As you can see, this is quite an expensive routine. All of these processes add to the amount of time it takes to draw each of these models. But as I said, there are tricks to make it cheaper. The first, and simplest to implement, is State Batching.
State Batching involves simply working out what things you only need to send to the GPU once. Let us suppose that in the above example all of the models are identical. In that case, it would be possible to rearrange things to set the common features: the shader, vertex lists, index lists and textures, only once:
//Starting pass [Specify Shader] [Set up easel] [Send Model Vertex List] [Decide what to paint] [Send Model Index List] [Work out what colours you'll need] [Send Textures] [Get out your colours] Model 1 [Set Shader Parameters] [Put canvas on easel] [Draw] [Paint] //Model 2 [Set Shader Parameters] [Change canvas] [Draw] [Paint] //Model 3 [Set Shader Parameters] [Change canvas] [Draw] [Paint]
Since the position, rotation and scale can be sent as Shader Parameters, this can be used to render hundreds of similar objects more cheaply.
The torso rendering in Species uses a similar system: sending the torso model only once, but specifying colour, width and height values as shader parameters. It’s not quite as simple as this example (torso models can have a variety of textures, so the models need to be sorted by texture in order to avoid sending them every time), but it makes rendering lots of them much cheaper.
But this system still calls the Draw() method for every single model. What if you want to go cheaper still, for thousands of trees? How can you draw all these models for the cost of a single Draw() method?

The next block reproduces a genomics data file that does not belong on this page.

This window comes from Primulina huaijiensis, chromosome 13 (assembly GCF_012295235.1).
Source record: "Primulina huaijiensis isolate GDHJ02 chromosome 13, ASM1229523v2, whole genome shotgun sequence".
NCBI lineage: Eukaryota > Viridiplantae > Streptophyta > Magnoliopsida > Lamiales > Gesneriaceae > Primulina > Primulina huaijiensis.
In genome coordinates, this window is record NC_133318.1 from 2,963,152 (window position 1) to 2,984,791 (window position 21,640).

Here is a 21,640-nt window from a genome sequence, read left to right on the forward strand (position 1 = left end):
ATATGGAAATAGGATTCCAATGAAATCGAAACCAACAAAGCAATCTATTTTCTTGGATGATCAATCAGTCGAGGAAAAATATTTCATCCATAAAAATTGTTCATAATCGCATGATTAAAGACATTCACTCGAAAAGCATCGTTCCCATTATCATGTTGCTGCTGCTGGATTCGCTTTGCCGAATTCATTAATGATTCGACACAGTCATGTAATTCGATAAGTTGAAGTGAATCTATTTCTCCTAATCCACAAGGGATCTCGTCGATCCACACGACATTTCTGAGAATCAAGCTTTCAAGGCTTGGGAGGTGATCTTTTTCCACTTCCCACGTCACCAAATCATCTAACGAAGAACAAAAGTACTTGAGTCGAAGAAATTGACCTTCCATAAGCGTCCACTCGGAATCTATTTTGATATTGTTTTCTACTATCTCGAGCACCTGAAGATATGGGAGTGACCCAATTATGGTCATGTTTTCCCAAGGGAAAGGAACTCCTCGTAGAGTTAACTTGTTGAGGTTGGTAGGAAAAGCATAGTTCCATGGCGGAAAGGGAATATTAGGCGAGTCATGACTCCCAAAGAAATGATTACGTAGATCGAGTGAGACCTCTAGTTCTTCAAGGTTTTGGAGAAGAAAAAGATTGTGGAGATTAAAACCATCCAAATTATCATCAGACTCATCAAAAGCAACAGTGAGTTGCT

//Instanced Models [Send ALL OF THE THINGS] [Umm...] [Draw ALL OF THE THINGS] [Yeah, I got nothing]
Instanced models defy the analogy for a variety of reasons, but they essentially boil down to sending all the data at once, and drawing all the objects as if they were a single model. Without any of the overhead associated with more than 1 model, they draw much, much quicker.
How they do this depends on the type of instancing you use, which I’m not going to get into: suffice it to say, older machines do instancing differently from newer machines, and consoles are different again. What they share in common is sending all the data required to draw all the models to the GPU in one hit.
But the natural restriction on this is that all the models have to be the same. I am able to draw lots of identical tree’s this way, but not limbs because they’re shaped and animated on an individual basis.
So naturally, given that the tree’s need to be identical to use this system, I decided to give the 3d trees in Species 0.5.0 unique hereditable features. Thankfully I’ll be handling those with colours, which with some modification the system can handle, so it’s still quite viable.
Of course, with the hereditable features working, I decided to push my luck a bit further, by giving the tree’s consumable foliage. Rather than the 3d tree’s shrinking when creatures eat them, in 0.5.0 the creatures will eat away at the foliage instead, leaving a stem or trunk behind. I’ve yet to see how that turns out, but in theory at least it should be quite possible.
I don’t really have a snappy conclusion to this post, so here’s a mystery picture:
“What is that I don’t even…”